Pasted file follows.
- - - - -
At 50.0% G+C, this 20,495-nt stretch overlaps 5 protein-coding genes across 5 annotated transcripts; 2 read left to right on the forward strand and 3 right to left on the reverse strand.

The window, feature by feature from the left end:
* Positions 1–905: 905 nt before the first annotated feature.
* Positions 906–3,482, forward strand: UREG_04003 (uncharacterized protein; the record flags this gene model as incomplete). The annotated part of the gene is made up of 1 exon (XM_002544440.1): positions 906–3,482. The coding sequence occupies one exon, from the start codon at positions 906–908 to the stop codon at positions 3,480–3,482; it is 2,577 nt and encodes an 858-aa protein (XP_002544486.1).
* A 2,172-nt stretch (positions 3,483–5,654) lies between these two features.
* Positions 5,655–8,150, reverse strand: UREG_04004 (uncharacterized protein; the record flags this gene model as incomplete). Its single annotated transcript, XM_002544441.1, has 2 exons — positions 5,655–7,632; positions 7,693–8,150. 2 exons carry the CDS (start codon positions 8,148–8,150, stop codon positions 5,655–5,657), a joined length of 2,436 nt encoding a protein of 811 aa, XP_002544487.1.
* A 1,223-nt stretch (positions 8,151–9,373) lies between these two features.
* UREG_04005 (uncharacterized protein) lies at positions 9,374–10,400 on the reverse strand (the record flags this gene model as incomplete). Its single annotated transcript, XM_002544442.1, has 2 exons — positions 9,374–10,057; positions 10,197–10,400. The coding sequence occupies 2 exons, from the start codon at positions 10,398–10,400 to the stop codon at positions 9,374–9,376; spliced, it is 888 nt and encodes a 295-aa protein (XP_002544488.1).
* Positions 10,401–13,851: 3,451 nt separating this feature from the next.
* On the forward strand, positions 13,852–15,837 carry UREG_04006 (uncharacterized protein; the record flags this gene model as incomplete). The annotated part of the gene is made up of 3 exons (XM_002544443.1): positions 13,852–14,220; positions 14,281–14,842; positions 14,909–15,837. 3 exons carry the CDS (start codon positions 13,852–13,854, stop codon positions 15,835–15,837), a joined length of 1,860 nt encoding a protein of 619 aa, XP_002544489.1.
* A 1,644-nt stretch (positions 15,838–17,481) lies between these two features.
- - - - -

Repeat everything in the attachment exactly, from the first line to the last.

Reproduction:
At 50.0% G+C, this 20,495-nt stretch overlaps 5 protein-coding genes across 5 annotated transcripts; 2 read left to right on the forward strand and 3 right to left on the reverse strand.

The window, feature by feature from the left end:
* Positions 1–905: 905 nt before the first annotated feature.
* Positions 906–3,482, forward strand: UREG_04003 (uncharacterized protein; the record flags this gene model as incomplete). The annotated part of the gene is made up of 1 exon (XM_002544440.1): positions 906–3,482. The coding sequence occupies one exon, from the start codon at positions 906–908 to the stop codon at positions 3,480–3,482; it is 2,577 nt and encodes an 858-aa protein (XP_002544486.1).
* A 2,172-nt stretch (positions 3,483–5,654) lies between these two features.
* Positions 5,655–8,150, reverse strand: UREG_04004 (uncharacterized protein; the record flags this gene model as incomplete). Its single annotated transcript, XM_002544441.1, has 2 exons — positions 5,655–7,632; positions 7,693–8,150. 2 exons carry the CDS (start codon positions 8,148–8,150, stop codon positions 5,655–5,657), a joined length of 2,436 nt encoding a protein of 811 aa, XP_002544487.1.
* A 1,223-nt stretch (positions 8,151–9,373) lies between these two features.
* UREG_04005 (uncharacterized protein) lies at positions 9,374–10,400 on the reverse strand (the record flags this gene model as incomplete). Its single annotated transcript, XM_002544442.1, has 2 exons — positions 9,374–10,057; positions 10,197–10,400. The coding sequence occupies 2 exons, from the start codon at positions 10,398–10,400 to the stop codon at positions 9,374–9,376; spliced, it is 888 nt and encodes a 295-aa protein (XP_002544488.1).
* Positions 10,401–13,851: 3,451 nt separating this feature from the next.
* On the forward strand, positions 13,852–15,837 carry UREG_04006 (uncharacterized protein; the record flags this gene model as incomplete). The annotated part of the gene is made up of 3 exons (XM_002544443.1): positions 13,852–14,220; positions 14,281–14,842; positions 14,909–15,837. 3 exons carry the CDS (start codon positions 13,852–13,854, stop codon positions 15,835–15,837), a joined length of 1,860 nt encoding a protein of 619 aa, XP_002544489.1.
* A 1,644-nt stretch (positions 15,838–17,481) lies between these two features.